woman with upper back pain

How Weather Affects Joint Pain

At Long Island Spine Rehabilitation Medicine, many, if not most, of our patients report that their joint pain is negatively impacted by bad weather, and we have no reason to doubt them. As doctors of physiatry, we are pragmatists as well as scientists, working from firsthand evidence and observable facts as well as published data. 

After many years in practice, we have reason to seriously take our patients’ reports of increased pain in bad weather. We also have multiple ways to diagnose and treat their conditions and improve their state of health. If you have joint pain due to injury, a disease condition, or simply the wear and tear of aging, give us a call for pain relief and restored mobility.

For centuries, people, especially older people, have complained that cold, damp weather made their joint pain worse. You may wonder if these complaints have a scientific basis. In the 21st century, there are still no definitive answers. A great many studies have been done. In most cases, including one by Harvard University, no connection was proven between joint pain and temperature, humidity, barometric pressure, sunshine, or rain. 

Nonetheless, if you take a sampling of those with joint pain —  whether in the doctor’s office, around the dinner table, among your neighbors, or at the senior center — there will be little disagreement with the idea that cold, damp weather causes a worsening of aches and pains.

Let’s take a look at some of the possible reasons for this.

Aspects of the Weather that May Worsen Join Pain


We know that cold stiffens and slows the flow of liquid, eventually freezing it. Since our joints are lubricated by fluid, it stands to reason that during a cold spell our joints are less effectively lubricated, resulting in more pain and stiffness in those with arthritic or injured joints.

Humidity and Precipitation

In contradiction to several studies denying the weather-joint pain connection, a 2015 study of patients with osteoarthritis published in the Journal of Rheumatology found significant links between humidity, temperature, and joint pain. Not only did this study find that humidity worsened joint pain, but the negative effect of humidity was exacerbated in cold, rain, or snowy weather. Many people around the world who suffer from osteoarthritis would certainly agree that wet winter days spell trouble.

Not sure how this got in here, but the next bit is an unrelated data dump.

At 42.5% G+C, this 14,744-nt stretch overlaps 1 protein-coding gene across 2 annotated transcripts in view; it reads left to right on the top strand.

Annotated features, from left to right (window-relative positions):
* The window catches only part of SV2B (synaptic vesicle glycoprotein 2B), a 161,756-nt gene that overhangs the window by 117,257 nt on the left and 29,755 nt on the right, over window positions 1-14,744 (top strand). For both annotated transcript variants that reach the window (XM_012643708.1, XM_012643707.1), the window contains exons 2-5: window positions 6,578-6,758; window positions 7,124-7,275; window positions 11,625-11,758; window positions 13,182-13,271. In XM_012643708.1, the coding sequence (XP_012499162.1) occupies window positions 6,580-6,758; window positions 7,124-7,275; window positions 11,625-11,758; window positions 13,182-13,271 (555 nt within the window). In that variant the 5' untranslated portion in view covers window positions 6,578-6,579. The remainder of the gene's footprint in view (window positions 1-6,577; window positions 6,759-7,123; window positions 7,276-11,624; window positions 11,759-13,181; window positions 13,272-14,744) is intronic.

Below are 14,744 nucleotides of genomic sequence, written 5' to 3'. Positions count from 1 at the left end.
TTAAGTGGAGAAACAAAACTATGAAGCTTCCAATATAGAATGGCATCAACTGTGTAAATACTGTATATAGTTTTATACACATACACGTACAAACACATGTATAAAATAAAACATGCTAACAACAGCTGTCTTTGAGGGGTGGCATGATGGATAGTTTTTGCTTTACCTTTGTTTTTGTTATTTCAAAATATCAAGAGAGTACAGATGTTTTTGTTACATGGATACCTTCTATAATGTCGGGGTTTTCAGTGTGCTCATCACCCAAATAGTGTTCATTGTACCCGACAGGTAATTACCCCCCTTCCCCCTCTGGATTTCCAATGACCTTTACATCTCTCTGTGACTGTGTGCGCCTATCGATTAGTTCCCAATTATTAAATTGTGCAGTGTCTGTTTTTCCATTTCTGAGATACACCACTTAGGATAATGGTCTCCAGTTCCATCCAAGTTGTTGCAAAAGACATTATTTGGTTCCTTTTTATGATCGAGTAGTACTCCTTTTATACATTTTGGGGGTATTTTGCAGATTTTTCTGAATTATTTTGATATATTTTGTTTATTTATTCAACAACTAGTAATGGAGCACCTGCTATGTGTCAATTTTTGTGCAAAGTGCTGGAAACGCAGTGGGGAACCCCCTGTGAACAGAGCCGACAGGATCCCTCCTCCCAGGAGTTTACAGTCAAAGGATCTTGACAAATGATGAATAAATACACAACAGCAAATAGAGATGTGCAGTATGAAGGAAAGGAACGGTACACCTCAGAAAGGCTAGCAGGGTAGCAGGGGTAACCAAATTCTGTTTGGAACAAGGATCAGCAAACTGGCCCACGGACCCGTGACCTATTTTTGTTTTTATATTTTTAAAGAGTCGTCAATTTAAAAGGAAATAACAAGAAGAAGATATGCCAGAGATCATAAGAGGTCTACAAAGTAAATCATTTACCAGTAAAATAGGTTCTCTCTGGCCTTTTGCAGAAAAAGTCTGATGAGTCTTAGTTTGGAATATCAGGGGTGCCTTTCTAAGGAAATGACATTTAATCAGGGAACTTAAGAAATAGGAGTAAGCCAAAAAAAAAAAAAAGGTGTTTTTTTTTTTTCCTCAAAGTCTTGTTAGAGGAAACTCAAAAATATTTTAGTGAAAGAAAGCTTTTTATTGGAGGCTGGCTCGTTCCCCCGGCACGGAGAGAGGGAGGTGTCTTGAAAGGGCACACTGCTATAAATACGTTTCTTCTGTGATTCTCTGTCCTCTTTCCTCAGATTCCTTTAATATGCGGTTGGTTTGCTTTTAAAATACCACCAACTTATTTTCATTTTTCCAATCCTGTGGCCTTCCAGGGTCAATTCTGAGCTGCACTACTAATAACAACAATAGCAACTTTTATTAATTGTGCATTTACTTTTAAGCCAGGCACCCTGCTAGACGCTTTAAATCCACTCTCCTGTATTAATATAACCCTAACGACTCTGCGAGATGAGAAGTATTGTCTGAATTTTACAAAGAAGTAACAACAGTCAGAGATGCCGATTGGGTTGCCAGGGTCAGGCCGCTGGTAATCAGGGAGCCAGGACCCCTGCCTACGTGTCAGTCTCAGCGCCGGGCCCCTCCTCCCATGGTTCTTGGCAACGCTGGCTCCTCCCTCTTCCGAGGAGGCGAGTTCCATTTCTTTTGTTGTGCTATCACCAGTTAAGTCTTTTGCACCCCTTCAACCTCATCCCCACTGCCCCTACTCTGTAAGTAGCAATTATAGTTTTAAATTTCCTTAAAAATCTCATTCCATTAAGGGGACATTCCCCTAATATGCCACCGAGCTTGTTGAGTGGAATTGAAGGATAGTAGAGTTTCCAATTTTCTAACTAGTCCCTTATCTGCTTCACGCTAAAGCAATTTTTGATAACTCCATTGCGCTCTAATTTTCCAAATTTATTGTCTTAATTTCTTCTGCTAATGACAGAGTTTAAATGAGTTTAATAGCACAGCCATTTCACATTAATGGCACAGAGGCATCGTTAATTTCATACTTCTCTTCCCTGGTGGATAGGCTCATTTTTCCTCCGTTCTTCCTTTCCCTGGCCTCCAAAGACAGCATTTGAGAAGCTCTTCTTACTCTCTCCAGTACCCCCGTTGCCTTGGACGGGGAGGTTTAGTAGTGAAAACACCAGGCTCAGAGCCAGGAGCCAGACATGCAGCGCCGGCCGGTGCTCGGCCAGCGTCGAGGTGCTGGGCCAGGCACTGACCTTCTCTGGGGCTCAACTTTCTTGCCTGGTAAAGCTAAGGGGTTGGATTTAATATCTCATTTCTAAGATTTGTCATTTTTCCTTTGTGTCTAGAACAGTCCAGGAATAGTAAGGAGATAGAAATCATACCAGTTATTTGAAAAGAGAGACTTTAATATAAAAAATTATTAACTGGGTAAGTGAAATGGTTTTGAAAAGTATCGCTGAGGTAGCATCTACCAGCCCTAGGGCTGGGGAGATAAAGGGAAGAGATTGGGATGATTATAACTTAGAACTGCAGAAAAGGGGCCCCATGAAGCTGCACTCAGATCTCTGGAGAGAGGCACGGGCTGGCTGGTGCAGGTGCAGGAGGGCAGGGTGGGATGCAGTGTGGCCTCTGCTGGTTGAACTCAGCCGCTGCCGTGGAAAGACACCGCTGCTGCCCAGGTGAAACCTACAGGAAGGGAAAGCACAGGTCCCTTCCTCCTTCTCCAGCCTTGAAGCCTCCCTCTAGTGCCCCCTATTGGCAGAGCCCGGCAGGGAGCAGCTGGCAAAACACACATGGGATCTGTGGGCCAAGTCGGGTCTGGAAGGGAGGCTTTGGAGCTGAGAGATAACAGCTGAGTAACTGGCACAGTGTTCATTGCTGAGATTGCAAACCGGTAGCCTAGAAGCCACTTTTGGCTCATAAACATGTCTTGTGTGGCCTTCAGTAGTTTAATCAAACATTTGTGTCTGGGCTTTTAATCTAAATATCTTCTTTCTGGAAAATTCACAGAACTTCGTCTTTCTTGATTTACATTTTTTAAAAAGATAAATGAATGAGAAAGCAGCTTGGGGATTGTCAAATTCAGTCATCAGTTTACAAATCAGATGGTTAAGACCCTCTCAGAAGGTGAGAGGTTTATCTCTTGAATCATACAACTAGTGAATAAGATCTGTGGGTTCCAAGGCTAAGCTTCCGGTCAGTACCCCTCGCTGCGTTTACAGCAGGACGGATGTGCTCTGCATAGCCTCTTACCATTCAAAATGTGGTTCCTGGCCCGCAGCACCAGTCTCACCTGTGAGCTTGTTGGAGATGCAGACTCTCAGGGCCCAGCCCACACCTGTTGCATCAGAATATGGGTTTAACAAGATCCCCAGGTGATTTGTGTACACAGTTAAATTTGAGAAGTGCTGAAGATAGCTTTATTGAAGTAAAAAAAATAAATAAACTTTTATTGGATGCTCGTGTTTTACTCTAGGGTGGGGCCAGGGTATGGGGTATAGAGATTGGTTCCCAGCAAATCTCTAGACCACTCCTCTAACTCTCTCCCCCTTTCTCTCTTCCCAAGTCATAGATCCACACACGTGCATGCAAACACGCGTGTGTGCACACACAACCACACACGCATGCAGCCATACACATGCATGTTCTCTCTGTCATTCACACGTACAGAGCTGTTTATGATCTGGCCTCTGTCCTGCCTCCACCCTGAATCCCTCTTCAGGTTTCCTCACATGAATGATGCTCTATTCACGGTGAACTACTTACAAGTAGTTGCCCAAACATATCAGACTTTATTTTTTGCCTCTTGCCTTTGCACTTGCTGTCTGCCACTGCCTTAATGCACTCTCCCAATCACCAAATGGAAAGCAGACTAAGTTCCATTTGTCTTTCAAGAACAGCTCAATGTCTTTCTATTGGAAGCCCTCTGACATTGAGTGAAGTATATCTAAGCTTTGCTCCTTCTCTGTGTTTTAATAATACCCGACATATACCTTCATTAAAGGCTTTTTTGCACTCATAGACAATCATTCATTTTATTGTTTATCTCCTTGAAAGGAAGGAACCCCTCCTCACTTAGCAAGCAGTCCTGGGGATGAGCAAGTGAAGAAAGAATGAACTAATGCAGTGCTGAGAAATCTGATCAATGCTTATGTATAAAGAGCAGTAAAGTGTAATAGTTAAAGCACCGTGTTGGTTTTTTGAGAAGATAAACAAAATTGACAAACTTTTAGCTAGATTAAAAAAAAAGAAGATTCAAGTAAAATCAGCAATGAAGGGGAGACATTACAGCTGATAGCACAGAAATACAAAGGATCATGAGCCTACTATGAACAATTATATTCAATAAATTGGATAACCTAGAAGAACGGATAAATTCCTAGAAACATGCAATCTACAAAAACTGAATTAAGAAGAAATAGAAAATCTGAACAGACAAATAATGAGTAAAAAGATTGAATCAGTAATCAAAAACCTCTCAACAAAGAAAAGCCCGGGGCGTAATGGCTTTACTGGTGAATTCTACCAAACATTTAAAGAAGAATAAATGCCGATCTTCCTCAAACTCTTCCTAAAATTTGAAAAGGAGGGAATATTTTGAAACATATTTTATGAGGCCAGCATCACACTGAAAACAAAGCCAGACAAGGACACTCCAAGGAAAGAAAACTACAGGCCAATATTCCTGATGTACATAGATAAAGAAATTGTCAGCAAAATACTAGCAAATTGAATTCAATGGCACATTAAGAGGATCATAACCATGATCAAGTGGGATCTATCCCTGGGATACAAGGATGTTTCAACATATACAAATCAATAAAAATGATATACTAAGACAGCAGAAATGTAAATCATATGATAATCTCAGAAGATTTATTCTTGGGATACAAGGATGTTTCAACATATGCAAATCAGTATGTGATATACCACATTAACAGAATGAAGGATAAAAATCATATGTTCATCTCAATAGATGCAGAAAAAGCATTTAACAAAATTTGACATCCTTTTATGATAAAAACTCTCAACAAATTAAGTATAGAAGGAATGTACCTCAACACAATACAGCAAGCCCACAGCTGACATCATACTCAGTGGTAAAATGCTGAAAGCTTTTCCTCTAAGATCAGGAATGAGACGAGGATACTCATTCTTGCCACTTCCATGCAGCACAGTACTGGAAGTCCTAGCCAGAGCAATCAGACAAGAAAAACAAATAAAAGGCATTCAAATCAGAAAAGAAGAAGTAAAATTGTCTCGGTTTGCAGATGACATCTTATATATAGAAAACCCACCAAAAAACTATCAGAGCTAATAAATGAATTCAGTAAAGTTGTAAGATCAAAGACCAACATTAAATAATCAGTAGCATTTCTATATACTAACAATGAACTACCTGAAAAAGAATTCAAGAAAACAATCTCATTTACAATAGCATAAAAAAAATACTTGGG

Barometric (Atmospheric) Pressure 

Changes in barometric pressure appear to have more impact on pain levels than the existing barometric pressure. This means that patients with joint pain may be more uncomfortable when a cold front or warm front is coming in, but more comfortable once the weather has settled.

It is logical that changes in barometric pressure may cause muscles, tendons, and scar tissue to expand and contract, creating or worsening pain in arthritic joints. It is also postulated that when the cartilage that cushions joint bones is worn away, nerves are more directly exposed to changes in pressure.

External Factors Can Muddle Research Findings

When evaluating the discrepancy between research study findings and personal patient experience, it is important to note that:

  • Some people are much more sensitive to weather changes than others (e.g. a certain percentage of the population becomes depressed in winter due to diminished sunlight),  so research studies with random subjects may not be especially useful.
  • People tend to stay indoors and less active during bad weather which can make joints stiffer and more painful.
  • It often takes time for people to get doctor appointments so recording weather at the time of medical visits may provide inaccurate data regarding the relationship between weather and pain.
  • The body-mind connection is extremely strong; most people are in a better mood when the sun is shining, so their improved outlook may lessen their pain.

Ultimately, our doctors are committed to paying close attention to how our patients feel under varying circumstances and treating them accordingly. We learned long ago to respect our patients’ perceptions, no matter what.

Contact Our Experienced Joint Pain Specialists Today

Tired of doctors who tell you what you are feeling? Our physiatrists are dedicated, professionals and excellent listeners. We know how important it is to work in collaboration with our patients and will give you a significant role in deciding on your treatment options. For the best in non-surgical therapies, contact us now.